(Taken from the Spring edition of “Breakthrough” magazine produced by ME Research UK.)
There is a considerable lack of information about those people with ME/CFS who are severely ill. They are often neglected—even though they have worse prospects of recovery—and under-represented in what little research is done.
A large part of the problem is that their challenging circumstances mean these individuals have difficulty accessing medical care and engaging in medical research. Is there any way of improving this situation?
With funding from ME Research UK, Victoria Strassheim and colleagues at Newcastle University have been conducting a programme of research concentrating on severely affected ME/CFS patients. Over the last couple of years, Victoria has published a review of existing research on severe ME, and an exploration of the effects of deconditioning in these patients. A third paper was recently published in BMJ Open, and looks specifically at how to include severely affected ME/CFS patients in research.
The first part of the project was to attempt to contact and evaluate patients with severe ME/CFS within the Northern England Clinical Network. The participants were adults with ME/CFS who were wheelchair-, house-, or bed-bound. A total of 483 questionnaire packs—including the Barthel Functional Outcome Measure and the De Paul fatigue questionnaire—were sent out to those people identified.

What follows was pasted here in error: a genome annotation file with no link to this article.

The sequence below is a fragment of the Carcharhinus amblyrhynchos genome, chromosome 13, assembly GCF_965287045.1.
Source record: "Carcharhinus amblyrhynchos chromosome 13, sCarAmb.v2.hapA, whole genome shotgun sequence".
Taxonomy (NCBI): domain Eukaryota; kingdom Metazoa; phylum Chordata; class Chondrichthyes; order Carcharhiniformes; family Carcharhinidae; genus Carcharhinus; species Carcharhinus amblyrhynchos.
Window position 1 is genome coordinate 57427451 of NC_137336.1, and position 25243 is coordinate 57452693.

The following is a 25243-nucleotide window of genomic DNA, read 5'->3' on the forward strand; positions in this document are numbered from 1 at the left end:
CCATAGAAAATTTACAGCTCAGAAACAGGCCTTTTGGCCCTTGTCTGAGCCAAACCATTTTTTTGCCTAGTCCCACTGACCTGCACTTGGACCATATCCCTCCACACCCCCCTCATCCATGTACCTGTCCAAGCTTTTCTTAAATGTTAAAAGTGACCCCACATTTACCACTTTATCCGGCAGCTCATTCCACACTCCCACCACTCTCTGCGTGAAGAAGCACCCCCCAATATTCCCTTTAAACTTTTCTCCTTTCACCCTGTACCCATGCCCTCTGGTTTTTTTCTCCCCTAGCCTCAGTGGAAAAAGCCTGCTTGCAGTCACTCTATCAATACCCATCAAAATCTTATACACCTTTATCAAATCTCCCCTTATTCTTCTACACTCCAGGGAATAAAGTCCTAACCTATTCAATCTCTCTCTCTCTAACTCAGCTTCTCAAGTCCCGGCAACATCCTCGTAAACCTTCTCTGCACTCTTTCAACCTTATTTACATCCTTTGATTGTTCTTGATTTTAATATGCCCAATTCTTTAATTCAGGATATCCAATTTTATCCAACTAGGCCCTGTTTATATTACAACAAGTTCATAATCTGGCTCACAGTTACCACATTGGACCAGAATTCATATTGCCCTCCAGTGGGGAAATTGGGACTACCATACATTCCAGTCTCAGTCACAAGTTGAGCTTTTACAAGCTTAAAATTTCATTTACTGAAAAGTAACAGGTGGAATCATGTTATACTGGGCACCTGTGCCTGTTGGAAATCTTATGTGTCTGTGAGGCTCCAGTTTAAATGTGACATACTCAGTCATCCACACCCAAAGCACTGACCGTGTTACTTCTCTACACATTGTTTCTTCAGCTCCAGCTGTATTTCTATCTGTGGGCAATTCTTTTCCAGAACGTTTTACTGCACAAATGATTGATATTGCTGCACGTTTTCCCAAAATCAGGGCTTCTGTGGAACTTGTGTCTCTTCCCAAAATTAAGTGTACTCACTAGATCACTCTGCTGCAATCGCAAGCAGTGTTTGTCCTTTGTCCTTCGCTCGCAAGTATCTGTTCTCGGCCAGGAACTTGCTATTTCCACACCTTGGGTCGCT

Unfortunately, only 63 packs were returned, although 76% to 88% of participants managed to complete the questionnaires successfully. The responses provided a host of information on the burden of symptoms and functional difficulties patients have to live with. The findings of the survey are freely available to download from the BMJ Open website: bit.ly/StrassheimSurvey.
The second part of the project involved making a series of home visits to five severely ill ME/CFS patients, and attempting to complete assessments previously conducted in people with mild or moderate ME/CFS.
Over the course of four visits, a number of activities were attempted, including various physical and respiratory tests, cognitive assessments, and several questionnaires. Two patients were able to complete all of the assessments, while the other three achieved around 50%, and were unable or refused to perform the other tests, or could not attend due to ill health.
The investigators conclude that people severely affected by ME/CFS can engage with research, but they have a considerable burden of symptoms and a poor quality of life, and they need more support during the research process. The use of “research advocates” is suggested, to help engage and recruit these individuals into clinical studies.